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Dabhol-nama: Five things that made the plant unique

By BS Reporter
October 30, 2015 08:31 IST

 Dabhol power plant is a lesson on what to avoid while setting up large infrastructure projects.

IMAGE: Dabhol plant has been in the custody of state-owned NTPC and GAIL. Photograph, courtesy: Business Standard

Sovereign guarantee

When Enron's proposal came up for clearance, the Foreign Investment Promotion Board in October 1992 rejected its request that the India government guarantee payments by the Maharashtra State Electricity Board.

The Maharashtra government in February 1994 agreed to unconditionally guarantee to pay if MSEB failed to pay. A tripartite agreement was signed by the Centre, Maharashtra and RBI in September 1994, guaranteeing payment of about Rs 1,500 crore (Rs 15 billion) a year by the Centre in case the government of Maharashtra defaulted.

In January 2001, Enron invoked the state government guarantee after MSEB defaulted for the previous two months. The next month, Enron invoked the Union government guarantee.

The experience, however, taught a lesson and sovereign guarantees for future infrastructure projects were ruled out.

In 2010, the Union ministry of finance came out with a policy on government guarantee, which now binds the government not just by the Constitutional provisions but also the Fiscal Responsibility and Budget Management Act, 2003. 

Fixed rate of return

The project was awarded through a MoU, bypassing bidding. Power tariff was dollar denominated.

It was to start at 7.5 cents a unit in 1997 and then escalate by about 4 per cent. The internal rate of return was guaranteed at 25.22 per cent and after adjusting for inflation it translated to 32 per cent pre-tax IRR.

This was in contrast to the IRR norm of 16 per cent for power projects at that time and, according to one estimate, meant an additional profit of about $3 billion over the 20-year period for which the contract was signed.

Under the Electricity Act 2013, power projects can now be awarded only through tariff-based competitive bidding. 

Implosion of the company

From the late 1990s, Enron started creating special purpose vehicles to keep debt off its own books. It inflated assets and in December 2001 when Dynergy called off its takeover, Enron filed for bankruptcy.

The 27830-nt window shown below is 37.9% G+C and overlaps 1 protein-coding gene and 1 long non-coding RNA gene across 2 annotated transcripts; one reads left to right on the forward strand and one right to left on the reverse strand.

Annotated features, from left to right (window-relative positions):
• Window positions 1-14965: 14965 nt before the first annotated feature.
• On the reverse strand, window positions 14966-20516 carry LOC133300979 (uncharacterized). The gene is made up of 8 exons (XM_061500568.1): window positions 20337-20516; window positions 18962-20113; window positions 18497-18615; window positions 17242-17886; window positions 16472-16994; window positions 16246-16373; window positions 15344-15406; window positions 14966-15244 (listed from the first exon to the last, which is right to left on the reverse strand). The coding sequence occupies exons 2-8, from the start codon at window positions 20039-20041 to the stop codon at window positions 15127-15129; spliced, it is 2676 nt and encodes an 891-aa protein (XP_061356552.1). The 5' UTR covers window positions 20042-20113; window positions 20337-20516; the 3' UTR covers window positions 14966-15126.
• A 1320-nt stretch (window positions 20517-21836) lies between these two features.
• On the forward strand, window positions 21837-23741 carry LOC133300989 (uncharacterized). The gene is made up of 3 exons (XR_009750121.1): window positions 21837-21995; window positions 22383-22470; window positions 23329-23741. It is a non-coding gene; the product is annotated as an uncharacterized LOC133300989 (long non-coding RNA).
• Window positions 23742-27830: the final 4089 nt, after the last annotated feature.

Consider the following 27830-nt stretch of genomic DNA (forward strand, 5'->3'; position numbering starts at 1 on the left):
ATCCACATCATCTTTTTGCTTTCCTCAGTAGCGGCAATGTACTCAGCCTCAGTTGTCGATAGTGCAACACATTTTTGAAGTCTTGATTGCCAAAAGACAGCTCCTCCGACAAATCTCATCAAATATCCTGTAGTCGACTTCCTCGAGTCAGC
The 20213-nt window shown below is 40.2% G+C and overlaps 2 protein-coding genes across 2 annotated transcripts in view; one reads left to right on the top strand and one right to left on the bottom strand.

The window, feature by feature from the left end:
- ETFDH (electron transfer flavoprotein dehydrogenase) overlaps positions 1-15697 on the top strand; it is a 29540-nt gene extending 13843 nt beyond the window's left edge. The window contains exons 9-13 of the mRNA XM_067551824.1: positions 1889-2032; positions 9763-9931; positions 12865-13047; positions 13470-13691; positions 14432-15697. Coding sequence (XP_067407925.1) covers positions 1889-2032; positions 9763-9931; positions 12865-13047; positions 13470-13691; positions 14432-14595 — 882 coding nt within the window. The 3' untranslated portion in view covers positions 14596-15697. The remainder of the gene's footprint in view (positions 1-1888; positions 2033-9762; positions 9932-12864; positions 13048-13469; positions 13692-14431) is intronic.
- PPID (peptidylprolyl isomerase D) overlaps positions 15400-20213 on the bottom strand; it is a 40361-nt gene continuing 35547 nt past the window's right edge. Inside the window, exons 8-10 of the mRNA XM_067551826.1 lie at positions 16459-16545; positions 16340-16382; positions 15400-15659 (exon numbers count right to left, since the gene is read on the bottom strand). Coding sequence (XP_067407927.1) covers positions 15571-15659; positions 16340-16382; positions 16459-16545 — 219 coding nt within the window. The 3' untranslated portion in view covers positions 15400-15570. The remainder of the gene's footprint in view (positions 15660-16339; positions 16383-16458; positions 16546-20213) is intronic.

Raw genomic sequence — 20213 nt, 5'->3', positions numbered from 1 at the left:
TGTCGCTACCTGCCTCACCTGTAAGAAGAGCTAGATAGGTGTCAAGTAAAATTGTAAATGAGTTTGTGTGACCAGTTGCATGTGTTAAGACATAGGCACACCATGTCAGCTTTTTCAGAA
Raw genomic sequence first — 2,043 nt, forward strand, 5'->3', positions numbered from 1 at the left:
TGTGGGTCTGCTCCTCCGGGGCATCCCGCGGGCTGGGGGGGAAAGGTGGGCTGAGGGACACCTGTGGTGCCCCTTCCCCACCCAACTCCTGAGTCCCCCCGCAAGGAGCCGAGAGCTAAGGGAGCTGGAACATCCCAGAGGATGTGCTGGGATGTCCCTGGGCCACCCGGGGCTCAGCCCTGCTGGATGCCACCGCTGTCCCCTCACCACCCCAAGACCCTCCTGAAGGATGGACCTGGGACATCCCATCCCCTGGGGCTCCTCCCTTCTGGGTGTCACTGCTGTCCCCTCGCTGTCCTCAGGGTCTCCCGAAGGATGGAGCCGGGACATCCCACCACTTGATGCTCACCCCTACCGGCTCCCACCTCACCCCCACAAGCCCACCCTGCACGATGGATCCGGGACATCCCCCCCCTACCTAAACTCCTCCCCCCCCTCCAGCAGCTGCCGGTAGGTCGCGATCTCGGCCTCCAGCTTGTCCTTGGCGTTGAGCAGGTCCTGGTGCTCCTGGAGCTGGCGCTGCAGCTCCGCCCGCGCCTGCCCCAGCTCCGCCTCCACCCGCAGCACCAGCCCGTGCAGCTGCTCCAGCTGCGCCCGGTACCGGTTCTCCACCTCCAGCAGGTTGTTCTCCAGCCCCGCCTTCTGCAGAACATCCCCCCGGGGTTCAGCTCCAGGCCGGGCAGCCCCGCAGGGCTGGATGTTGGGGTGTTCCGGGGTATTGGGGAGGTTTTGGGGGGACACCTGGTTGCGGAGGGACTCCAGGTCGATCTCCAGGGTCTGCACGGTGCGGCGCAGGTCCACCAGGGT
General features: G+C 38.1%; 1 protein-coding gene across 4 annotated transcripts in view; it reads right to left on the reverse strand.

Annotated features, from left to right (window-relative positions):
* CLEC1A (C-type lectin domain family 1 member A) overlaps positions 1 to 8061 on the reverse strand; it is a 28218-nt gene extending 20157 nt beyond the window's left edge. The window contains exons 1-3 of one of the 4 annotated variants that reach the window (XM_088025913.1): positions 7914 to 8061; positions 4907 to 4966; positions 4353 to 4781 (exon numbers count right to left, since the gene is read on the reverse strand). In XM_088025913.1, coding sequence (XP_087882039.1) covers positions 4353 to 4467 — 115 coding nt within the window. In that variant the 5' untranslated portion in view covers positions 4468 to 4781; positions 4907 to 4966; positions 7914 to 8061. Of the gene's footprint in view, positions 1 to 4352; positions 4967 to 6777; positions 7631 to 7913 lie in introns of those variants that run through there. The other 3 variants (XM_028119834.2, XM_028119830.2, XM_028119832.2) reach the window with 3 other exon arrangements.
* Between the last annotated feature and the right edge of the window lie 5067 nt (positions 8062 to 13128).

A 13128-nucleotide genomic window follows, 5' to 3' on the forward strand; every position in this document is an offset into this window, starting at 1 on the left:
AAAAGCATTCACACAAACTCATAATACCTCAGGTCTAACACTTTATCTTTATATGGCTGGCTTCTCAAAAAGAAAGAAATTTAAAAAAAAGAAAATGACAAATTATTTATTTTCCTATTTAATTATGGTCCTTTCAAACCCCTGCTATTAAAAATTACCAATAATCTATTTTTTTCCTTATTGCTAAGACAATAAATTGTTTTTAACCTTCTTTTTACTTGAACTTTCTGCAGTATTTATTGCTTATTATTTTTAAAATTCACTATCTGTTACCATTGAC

Several key executives and its auditor Arthur Anderson were held guilty for committing financial fraud.

It was believed that Enron falsely boosted its profit by nearly $1 billion between 1995 and 2001.

Choice of machines

If the history of Dabhol power plant is a lesson on what to avoid while setting up large infrastructure projects, the plant itself is an example on how machines can be preserved.

While America's General Electric (GE) supplied the machines, Bechtel designed the project.

Both the companies found themselves in dispute with the Indian government after Enron's exit. Problem came when Ratnagiri Gas & Power took over the idle plant in 2005.

There were nearly half a dozen machine failures till full commissioning in May 2009.

Though GE had no legal liabilities by then and BHEL was roped in to fix the machines, the American company's intervention was sought again.

Now, NTPC has put block 1 and 2 under dry preservation which involves use of dehumidifiers that throw air at 29 degrees and maintain humidity at less than 30 per cent.

The third block is kept under hot preservation or in full speed no load mode where machines are run with gas at 3,000 rmp for half an hour every fortnight.

This block along with second block at half the capacity are ready to operate and will start generating power once the Railways offtake begins.

Naphtha as feedstock

In many ways, naphtha, a liquid petroleum product, was the cause of Enron's deal with the Maharashtra government falling through.

Naphtha-based power generation at Rs 4.67 a unit (kw/hour) proved too expensive for the state to buy when Dabhol Power Company commissioned the block.

Later when Ratnagiri Gas & Power took over the plant it got 40,000 kilo litre of naphtha along.

To this was mixed a cargo of 21,000 kilo litre domestic naphtha procured from a government-owned oil marketing company which brought down the cost of naphtha. Ratnagiri Gas & Power used this to restart the plant in April 2006.

The price of naphtha, however, shot up subsequently.

The company imported 13 cargoes of naphtha and Ratnagiri Gas & Power generated power at an even higher rate of around Rs 5.5 a unit. From August 2007, however, Ratnagiri Gas & power switched to imported natural gas transported from Dahej in Gujarat.

But profit to the company came only when it started using domestic natural gas from October 2009 and generated power at Rs 3.5 a unit.

BS Reporter
Source: source